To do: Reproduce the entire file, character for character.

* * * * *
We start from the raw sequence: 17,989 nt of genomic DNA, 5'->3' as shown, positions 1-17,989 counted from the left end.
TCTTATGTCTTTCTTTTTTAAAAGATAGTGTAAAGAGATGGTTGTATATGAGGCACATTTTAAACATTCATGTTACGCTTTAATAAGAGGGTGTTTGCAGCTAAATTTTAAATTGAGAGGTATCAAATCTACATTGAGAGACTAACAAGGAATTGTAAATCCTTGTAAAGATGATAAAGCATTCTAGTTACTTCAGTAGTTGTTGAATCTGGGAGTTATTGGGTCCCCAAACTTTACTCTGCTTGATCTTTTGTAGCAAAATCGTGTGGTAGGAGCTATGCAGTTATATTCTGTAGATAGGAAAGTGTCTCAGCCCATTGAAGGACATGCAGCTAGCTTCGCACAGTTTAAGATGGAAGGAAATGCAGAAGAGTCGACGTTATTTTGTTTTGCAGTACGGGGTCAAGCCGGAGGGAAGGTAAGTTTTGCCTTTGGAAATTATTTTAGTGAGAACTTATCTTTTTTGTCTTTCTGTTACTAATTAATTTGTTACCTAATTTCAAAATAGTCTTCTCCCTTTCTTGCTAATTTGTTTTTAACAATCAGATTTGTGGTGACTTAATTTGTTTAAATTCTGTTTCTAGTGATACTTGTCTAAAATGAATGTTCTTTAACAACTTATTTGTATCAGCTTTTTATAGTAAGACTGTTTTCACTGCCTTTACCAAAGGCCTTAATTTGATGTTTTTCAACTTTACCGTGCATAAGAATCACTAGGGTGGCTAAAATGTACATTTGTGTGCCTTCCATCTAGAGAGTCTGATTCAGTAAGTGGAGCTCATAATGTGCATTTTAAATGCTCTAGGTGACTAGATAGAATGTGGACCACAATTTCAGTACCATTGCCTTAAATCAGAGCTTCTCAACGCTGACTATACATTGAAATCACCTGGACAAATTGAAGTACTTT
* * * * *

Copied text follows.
We start from the raw sequence: 17,989 nt of genomic DNA, 5'->3' as shown, positions 1-17,989 counted from the left end.
TCTTATGTCTTTCTTTTTTAAAAGATAGTGTAAAGAGATGGTTGTATATGAGGCACATTTTAAACATTCATGTTACGCTTTAATAAGAGGGTGTTTGCAGCTAAATTTTAAATTGAGAGGTATCAAATCTACATTGAGAGACTAACAAGGAATTGTAAATCCTTGTAAAGATGATAAAGCATTCTAGTTACTTCAGTAGTTGTTGAATCTGGGAGTTATTGGGTCCCCAAACTTTACTCTGCTTGATCTTTTGTAGCAAAATCGTGTGGTAGGAGCTATGCAGTTATATTCTGTAGATAGGAAAGTGTCTCAGCCCATTGAAGGACATGCAGCTAGCTTCGCACAGTTTAAGATGGAAGGAAATGCAGAAGAGTCGACGTTATTTTGTTTTGCAGTACGGGGTCAAGCCGGAGGGAAGGTAAGTTTTGCCTTTGGAAATTATTTTAGTGAGAACTTATCTTTTTTGTCTTTCTGTTACTAATTAATTTGTTACCTAATTTCAAAATAGTCTTCTCCCTTTCTTGCTAATTTGTTTTTAACAATCAGATTTGTGGTGACTTAATTTGTTTAAATTCTGTTTCTAGTGATACTTGTCTAAAATGAATGTTCTTTAACAACTTATTTGTATCAGCTTTTTATAGTAAGACTGTTTTCACTGCCTTTACCAAAGGCCTTAATTTGATGTTTTTCAACTTTACCGTGCATAAGAATCACTAGGGTGGCTAAAATGTACATTTGTGTGCCTTCCATCTAGAGAGTCTGATTCAGTAAGTGGAGCTCATAATGTGCATTTTAAATGCTCTAGGTGACTAGATAGAATGTGGACCACAATTTCAGTACCATTGCCTTAAATCAGAGCTTCTCAACGCTGACTATACATTGAAATCACCTGGACAAATTGAAGTACTTT